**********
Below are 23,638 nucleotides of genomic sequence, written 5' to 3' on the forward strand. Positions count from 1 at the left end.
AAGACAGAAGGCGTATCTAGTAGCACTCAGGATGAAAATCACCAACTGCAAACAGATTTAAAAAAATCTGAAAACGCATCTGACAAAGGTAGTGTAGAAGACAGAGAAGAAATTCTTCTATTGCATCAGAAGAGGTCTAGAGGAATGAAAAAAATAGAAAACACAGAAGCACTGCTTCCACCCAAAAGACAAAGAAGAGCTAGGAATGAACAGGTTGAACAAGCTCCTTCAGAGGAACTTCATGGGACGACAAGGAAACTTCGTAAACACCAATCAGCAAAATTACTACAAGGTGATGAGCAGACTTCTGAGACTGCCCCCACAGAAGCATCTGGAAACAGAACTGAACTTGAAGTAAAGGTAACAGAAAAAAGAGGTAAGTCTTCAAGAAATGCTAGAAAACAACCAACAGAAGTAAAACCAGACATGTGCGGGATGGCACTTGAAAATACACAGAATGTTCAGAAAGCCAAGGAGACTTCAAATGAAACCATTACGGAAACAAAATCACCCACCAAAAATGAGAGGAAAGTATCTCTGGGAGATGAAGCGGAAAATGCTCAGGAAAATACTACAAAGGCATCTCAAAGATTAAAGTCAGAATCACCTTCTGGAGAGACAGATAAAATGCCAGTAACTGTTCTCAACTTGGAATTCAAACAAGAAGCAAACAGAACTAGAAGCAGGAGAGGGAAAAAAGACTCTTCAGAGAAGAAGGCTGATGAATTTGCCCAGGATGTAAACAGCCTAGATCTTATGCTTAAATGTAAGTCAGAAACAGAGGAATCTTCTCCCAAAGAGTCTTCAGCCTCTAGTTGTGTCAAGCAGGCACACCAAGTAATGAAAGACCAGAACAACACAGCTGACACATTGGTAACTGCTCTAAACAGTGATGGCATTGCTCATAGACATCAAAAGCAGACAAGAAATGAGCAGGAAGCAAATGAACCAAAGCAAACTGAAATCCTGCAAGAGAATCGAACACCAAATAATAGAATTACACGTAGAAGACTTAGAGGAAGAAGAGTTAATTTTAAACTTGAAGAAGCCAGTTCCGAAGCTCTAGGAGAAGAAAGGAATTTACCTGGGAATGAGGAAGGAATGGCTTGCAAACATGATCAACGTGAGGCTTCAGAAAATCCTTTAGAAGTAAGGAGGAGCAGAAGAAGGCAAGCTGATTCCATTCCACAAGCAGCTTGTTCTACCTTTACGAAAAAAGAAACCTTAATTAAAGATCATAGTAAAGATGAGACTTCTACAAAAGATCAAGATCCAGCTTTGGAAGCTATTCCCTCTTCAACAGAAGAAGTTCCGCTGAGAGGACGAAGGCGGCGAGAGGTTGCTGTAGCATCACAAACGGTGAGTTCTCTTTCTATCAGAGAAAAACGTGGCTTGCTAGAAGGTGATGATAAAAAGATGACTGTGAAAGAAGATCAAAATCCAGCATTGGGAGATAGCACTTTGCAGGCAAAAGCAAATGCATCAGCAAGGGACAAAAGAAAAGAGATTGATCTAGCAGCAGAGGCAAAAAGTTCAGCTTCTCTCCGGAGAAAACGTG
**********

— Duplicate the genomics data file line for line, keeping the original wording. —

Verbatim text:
Below are 23,638 nucleotides of genomic sequence, written 5' to 3' on the forward strand. Positions count from 1 at the left end.
AAGACAGAAGGCGTATCTAGTAGCACTCAGGATGAAAATCACCAACTGCAAACAGATTTAAAAAAATCTGAAAACGCATCTGACAAAGGTAGTGTAGAAGACAGAGAAGAAATTCTTCTATTGCATCAGAAGAGGTCTAGAGGAATGAAAAAAATAGAAAACACAGAAGCACTGCTTCCACCCAAAAGACAAAGAAGAGCTAGGAATGAACAGGTTGAACAAGCTCCTTCAGAGGAACTTCATGGGACGACAAGGAAACTTCGTAAACACCAATCAGCAAAATTACTACAAGGTGATGAGCAGACTTCTGAGACTGCCCCCACAGAAGCATCTGGAAACAGAACTGAACTTGAAGTAAAGGTAACAGAAAAAAGAGGTAAGTCTTCAAGAAATGCTAGAAAACAACCAACAGAAGTAAAACCAGACATGTGCGGGATGGCACTTGAAAATACACAGAATGTTCAGAAAGCCAAGGAGACTTCAAATGAAACCATTACGGAAACAAAATCACCCACCAAAAATGAGAGGAAAGTATCTCTGGGAGATGAAGCGGAAAATGCTCAGGAAAATACTACAAAGGCATCTCAAAGATTAAAGTCAGAATCACCTTCTGGAGAGACAGATAAAATGCCAGTAACTGTTCTCAACTTGGAATTCAAACAAGAAGCAAACAGAACTAGAAGCAGGAGAGGGAAAAAAGACTCTTCAGAGAAGAAGGCTGATGAATTTGCCCAGGATGTAAACAGCCTAGATCTTATGCTTAAATGTAAGTCAGAAACAGAGGAATCTTCTCCCAAAGAGTCTTCAGCCTCTAGTTGTGTCAAGCAGGCACACCAAGTAATGAAAGACCAGAACAACACAGCTGACACATTGGTAACTGCTCTAAACAGTGATGGCATTGCTCATAGACATCAAAAGCAGACAAGAAATGAGCAGGAAGCAAATGAACCAAAGCAAACTGAAATCCTGCAAGAGAATCGAACACCAAATAATAGAATTACACGTAGAAGACTTAGAGGAAGAAGAGTTAATTTTAAACTTGAAGAAGCCAGTTCCGAAGCTCTAGGAGAAGAAAGGAATTTACCTGGGAATGAGGAAGGAATGGCTTGCAAACATGATCAACGTGAGGCTTCAGAAAATCCTTTAGAAGTAAGGAGGAGCAGAAGAAGGCAAGCTGATTCCATTCCACAAGCAGCTTGTTCTACCTTTACGAAAAAAGAAACCTTAATTAAAGATCATAGTAAAGATGAGACTTCTACAAAAGATCAAGATCCAGCTTTGGAAGCTATTCCCTCTTCAACAGAAGAAGTTCCGCTGAGAGGACGAAGGCGGCGAGAGGTTGCTGTAGCATCACAAACGGTGAGTTCTCTTTCTATCAGAGAAAAACGTGGCTTGCTAGAAGGTGATGATAAAAAGATGACTGTGAAAGAAGATCAAAATCCAGCATTGGGAGATAGCACTTTGCAGGCAAAAGCAAATGCATCAGCAAGGGACAAAAGAAAAGAGATTGATCTAGCAGCAGAGGCAAAAAGTTCAGCTTCTCTCCGGAGAAAACGTG